We know about the epic drama of World War II, but what about the jokes? The above video tells the story (as best as we can). The iconic piece of graffiti that was known, in America, as "Kilroy Was Here" traveled the world in a fashion remarkably similar to a modern meme.
Welcome to StencilArchive.org, home for thousands of photographs, videos, etc. from the stencil-loving community and has been sharing negative space since 2002. How can you support this site (beyond submitting pics, videos, etc.)?
- Take a San Francisco tour. Two to choose from.
- Buy an autographed copy of my book "Stencil Nation", discounted from retail prices.
- Donate any amount to keep Stencil Archive alive.
- Find the Stencil Archives' best original photos on Instagram and flickr.
Thanks so much - Russell
Colonial Williamsburg presents theorem art at Abby Aldrich Rockefeller Folk Art Museum
By HOLLY PRESTIDGE Richmond Times-Dispatch | Posted: Saturday, December 5, 2015 10:30 pm
“Theorem work,” a popular method of watercolor stencil painting on fabric, wood and paper, was used to decorate everyday objects and create decorative pictures in the 19th century.
An exhibit highlighting the artwork, which was popular as a skill for women, is on display in Colonial Williamsburg.
“Folk art enthusiasts have long associated the art of stencil with 19th-century collections, and we’re excited to share this important and vibrant form of American art with the public,” Laura Pass Barry, Colonial Williamsburg’s Juli Grainger curator of paintings, drawings and sculpture and manager for curatorial outreach, said in a release. “This exhibit will not only depict a variety of theorem compositions and subjects, but it will also show the period process which artists, schoolgirls, and everyday men and women followed to create these colorful creations making them today one of the country’s most recognized and celebrated folk art traditions.”
The TARDIS gets a stencil. More surprises in store for today's Stencil Archive uploads. Music support by WRAS, WREK, and KTRU. Rainy December day in San Francisco. Enjoy things indoors with more stencils.....
Mexico (thanks, Larry)
Istanbul (thanks, Jef)
In Media (Doctor Who)
East Bay, California
Los Angeles (just one)
North Cal (just one; thanks, Josiah and Celeste)
NYC (just one)
>NEW< wrdsmth (LA, CA)
MORE LINKS AFTER THE BREAK
There is no technique Bust doesn’t use in his pictures. Freehand with paint-brushes, markers and cans or stencils up to 8 layers. For him, there’s no limit!
Have any plans Sunday, November 15? Come out to the Howard Zinn Book Fair and hear me give a 15 minute presentation on stencils and street art.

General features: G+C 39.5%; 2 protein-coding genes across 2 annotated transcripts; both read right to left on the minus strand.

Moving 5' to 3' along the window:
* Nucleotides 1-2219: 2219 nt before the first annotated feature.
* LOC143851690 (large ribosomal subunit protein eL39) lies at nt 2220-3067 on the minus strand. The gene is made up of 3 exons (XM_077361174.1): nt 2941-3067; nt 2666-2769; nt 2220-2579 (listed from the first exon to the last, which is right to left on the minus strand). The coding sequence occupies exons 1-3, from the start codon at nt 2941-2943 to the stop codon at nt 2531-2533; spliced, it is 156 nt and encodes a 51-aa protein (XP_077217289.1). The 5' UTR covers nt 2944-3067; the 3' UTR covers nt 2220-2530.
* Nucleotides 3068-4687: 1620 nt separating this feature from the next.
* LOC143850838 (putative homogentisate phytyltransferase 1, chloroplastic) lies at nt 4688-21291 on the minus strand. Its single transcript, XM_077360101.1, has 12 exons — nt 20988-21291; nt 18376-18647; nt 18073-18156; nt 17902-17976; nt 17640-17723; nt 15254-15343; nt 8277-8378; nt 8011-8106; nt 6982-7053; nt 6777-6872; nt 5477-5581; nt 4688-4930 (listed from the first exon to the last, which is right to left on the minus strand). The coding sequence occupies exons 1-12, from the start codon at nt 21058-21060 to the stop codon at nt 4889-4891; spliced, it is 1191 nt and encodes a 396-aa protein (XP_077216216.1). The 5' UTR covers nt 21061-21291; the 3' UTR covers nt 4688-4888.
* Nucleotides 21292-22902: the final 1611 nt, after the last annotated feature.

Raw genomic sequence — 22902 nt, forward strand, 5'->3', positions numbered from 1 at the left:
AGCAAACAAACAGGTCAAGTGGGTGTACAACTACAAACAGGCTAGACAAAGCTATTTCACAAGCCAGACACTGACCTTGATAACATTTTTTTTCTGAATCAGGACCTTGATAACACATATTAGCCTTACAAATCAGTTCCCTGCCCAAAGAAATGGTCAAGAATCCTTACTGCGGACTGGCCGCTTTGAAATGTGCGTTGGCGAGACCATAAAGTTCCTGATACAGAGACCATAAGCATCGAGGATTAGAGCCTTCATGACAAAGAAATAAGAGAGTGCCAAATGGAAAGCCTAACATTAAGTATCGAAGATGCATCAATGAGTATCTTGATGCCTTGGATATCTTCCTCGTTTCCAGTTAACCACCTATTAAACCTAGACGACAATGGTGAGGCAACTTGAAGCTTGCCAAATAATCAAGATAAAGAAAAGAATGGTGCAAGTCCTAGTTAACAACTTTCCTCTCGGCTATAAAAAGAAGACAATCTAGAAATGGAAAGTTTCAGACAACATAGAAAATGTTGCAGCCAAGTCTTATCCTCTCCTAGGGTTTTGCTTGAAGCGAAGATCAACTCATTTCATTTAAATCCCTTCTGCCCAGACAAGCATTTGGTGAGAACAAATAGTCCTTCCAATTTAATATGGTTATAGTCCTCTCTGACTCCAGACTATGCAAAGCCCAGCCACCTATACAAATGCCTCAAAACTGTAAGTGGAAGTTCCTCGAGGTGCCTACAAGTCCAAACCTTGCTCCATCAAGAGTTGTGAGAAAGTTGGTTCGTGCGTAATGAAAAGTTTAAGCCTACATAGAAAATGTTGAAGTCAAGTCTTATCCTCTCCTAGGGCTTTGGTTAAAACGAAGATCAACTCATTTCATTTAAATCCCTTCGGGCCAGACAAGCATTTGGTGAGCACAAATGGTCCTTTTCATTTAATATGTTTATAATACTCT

The presentation will be 1:45 in the Grace Lee Boggs room.
City College of SF Mission Campus
1125 Valencia St.
My presentation will support an hour long program by authors Rachel Cassandra and Lauren Gucik, who are releasing their book Women Street Artists of Latin America: Art Without Fear/ Grafiteras y Muralistas en América Latina: Arte Sin Miedo through my publisher Manic D Press.
This book shines light on female art and voices in the lesser explored Latin American street art scenes. I frequently hear people stereotype street artists as always male (and usually a person of color in a gang), so appreciate that Cassandra and Gucik are releasing a book that will help erase assumptions about who makes the art on the streets. As a bonus, some of the artists featured in this new book cut and paint stencils.
Women Street Artists of Latin America: Art Without Fear is a book about Latin American women creating visual art in public spaces. It includes interviews, portraits of the artists, and photographs of their work.
If you tried to visit the Stencil Archive last night, you probably saw an error page. We aren't sure what happened and it appears to be all good and up again. Apologies if this interrupted your stencil enjoyment in any way. As always, this project is a bootstrap, grassroots one. Any support goes straight to the admin and upkeep of the Stencil Archive. Profit of any kind is hilarious in this age of hypercapitalism. As a great street artist once said, "art should be free to the public and not inside a stuffy old building."
Sash's interest in creating street art stems from the idea that art is for all people to enjoy and it should serve to stimulate thought and dialog in the individual. As a means to engage a broader and curious-inclined audience through her street art, Sash has developed and implemented the use of geohashtags in conjunction with social media to interact with her audience.
Three-day weekend and nothing to do? Time to click through some stencil pics!
Music by WRAS and KTRU ::: Efficient split-screen by El Capitan ::: Thanks for the submissions: Celeste, Josiah, Amanda, Paul, Terri)
Blek in NYC (thanks, Paul Delano)
C215 in San Francisco and Istanbul (thanks, Amanda)
>NEW< JPS (UK)
>NEW< AINAC (Art is not a Crime)
Fekner in the Bronx
Logan Hicks in San Francisco
Eclair in San Francisco
fnnch in San Francisco
>NEW< Down n’ dirty with JR in Upper Haight
The Mission (thans, Terri)
A few on Divis
One at Caltrain station
SoMa (with big, bad Bluewolf advertisement)
Two on Geary St.
One in the TL
VVVV more pic links after the break VVVV
Stencils for Bernie: The campaign to elect Bernie Sanders as President of the United States in 2016 is a true grass-roots movement. In the spirit of that effort, we are making stencil templates available to anyone that would like to use them in support of this historic run for the presidency. Feel free to download and cut any of the de